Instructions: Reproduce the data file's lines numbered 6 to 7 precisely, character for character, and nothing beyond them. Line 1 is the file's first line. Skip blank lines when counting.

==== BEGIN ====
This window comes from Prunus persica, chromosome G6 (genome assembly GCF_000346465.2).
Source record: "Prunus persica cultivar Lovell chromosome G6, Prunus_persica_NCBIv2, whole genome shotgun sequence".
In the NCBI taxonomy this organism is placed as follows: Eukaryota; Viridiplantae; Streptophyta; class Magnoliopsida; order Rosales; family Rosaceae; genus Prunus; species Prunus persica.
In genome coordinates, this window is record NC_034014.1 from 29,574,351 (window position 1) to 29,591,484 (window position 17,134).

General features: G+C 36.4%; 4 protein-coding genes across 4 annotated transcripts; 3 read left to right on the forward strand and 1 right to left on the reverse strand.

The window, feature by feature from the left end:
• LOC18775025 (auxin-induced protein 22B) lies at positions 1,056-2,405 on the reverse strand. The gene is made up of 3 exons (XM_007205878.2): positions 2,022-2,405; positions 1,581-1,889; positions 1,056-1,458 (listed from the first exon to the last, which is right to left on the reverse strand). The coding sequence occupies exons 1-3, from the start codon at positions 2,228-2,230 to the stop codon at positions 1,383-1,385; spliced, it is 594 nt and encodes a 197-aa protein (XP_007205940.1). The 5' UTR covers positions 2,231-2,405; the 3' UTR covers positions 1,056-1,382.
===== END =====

The window, feature by feature from the left end:
• LOC18775025 (auxin-induced protein 22B) lies at positions 1,056-2,405 on the reverse strand. The gene is made up of 3 exons (XM_007205878.2): positions 2,022-2,405; positions 1,581-1,889; positions 1,056-1,458 (listed from the first exon to the last, which is right to left on the reverse strand). The coding sequence occupies exons 1-3, from the start codon at positions 2,228-2,230 to the stop codon at positions 1,383-1,385; spliced, it is 594 nt and encodes a 197-aa protein (XP_007205940.1). The 5' UTR covers positions 2,231-2,405; the 3' UTR covers positions 1,056-1,382.